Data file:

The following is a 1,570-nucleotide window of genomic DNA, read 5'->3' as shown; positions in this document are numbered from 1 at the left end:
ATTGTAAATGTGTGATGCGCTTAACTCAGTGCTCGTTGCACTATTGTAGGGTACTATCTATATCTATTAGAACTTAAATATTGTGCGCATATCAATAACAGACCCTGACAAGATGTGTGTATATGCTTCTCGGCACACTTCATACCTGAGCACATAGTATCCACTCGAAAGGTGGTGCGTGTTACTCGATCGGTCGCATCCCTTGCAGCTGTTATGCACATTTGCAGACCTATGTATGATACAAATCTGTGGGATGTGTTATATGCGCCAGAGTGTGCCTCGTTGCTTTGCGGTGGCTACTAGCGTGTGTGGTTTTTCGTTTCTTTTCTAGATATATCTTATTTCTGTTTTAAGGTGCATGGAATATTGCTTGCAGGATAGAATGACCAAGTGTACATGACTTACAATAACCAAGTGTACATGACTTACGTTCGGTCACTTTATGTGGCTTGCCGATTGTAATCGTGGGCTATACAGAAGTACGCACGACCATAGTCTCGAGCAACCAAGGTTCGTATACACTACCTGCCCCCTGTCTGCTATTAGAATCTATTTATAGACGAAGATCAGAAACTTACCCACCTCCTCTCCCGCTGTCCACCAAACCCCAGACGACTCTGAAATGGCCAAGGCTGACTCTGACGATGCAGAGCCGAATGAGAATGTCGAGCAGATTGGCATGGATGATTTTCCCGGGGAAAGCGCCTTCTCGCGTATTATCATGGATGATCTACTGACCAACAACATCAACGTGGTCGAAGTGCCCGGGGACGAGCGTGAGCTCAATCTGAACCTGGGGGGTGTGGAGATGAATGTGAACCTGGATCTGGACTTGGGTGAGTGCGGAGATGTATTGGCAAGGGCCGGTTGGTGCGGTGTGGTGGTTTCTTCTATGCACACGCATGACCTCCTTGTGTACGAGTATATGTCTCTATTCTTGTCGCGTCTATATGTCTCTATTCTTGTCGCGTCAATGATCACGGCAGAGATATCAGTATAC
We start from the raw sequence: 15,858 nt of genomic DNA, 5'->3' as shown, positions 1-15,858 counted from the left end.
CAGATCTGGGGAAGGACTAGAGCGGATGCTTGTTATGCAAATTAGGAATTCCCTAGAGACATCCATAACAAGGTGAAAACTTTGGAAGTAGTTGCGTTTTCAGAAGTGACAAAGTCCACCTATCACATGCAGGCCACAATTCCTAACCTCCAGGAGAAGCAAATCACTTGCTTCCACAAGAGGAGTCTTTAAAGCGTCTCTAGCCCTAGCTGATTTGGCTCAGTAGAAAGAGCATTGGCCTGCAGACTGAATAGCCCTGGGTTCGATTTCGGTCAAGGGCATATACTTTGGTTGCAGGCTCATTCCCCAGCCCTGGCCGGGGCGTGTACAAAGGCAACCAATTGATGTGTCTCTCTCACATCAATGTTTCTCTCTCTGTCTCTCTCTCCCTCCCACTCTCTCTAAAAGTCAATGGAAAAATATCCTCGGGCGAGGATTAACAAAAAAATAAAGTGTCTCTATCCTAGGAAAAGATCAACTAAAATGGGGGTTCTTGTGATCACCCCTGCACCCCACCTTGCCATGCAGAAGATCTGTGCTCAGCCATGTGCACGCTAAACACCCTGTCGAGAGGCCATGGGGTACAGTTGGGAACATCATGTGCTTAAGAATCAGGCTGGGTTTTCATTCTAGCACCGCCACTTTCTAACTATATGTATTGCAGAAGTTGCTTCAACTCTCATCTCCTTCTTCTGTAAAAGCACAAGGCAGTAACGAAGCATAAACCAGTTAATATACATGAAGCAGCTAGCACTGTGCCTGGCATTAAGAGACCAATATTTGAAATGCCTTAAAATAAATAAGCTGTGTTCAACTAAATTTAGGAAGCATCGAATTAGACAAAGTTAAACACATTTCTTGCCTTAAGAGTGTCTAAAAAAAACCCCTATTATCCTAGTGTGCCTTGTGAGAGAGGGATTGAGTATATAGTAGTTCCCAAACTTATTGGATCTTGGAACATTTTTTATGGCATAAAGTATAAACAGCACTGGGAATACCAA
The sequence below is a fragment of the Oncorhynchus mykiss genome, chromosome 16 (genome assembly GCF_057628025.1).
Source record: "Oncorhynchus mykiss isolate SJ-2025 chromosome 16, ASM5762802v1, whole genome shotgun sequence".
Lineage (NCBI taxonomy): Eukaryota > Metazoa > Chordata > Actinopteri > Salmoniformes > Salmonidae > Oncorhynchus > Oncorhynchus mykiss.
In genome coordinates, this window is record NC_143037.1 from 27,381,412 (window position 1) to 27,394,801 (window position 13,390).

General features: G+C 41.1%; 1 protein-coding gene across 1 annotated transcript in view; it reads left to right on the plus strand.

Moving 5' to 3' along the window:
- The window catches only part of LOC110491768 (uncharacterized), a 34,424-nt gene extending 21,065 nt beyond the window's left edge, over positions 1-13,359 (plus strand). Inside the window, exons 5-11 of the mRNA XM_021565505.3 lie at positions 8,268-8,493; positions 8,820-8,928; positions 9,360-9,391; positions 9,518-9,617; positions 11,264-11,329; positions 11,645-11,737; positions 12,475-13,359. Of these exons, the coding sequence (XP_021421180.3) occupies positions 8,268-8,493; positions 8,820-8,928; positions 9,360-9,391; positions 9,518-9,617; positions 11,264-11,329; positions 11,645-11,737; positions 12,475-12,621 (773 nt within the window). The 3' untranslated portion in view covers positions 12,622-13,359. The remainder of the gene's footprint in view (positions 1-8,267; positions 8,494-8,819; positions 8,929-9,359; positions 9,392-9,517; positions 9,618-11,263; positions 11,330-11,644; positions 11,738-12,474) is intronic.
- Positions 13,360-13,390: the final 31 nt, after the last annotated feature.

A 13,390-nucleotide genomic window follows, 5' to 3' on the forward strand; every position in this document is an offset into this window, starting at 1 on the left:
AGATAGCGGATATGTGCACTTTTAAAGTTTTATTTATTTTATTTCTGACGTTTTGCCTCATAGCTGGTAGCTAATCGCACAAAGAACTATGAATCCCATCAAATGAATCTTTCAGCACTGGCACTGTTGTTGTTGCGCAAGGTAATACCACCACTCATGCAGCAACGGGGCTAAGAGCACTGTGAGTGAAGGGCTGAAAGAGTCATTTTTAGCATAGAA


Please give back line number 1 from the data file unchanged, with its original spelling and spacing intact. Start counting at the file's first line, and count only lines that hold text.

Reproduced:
The following is a 1,570-nucleotide window of genomic DNA, read 5'->3' as shown; positions in this document are numbered from 1 at the left end: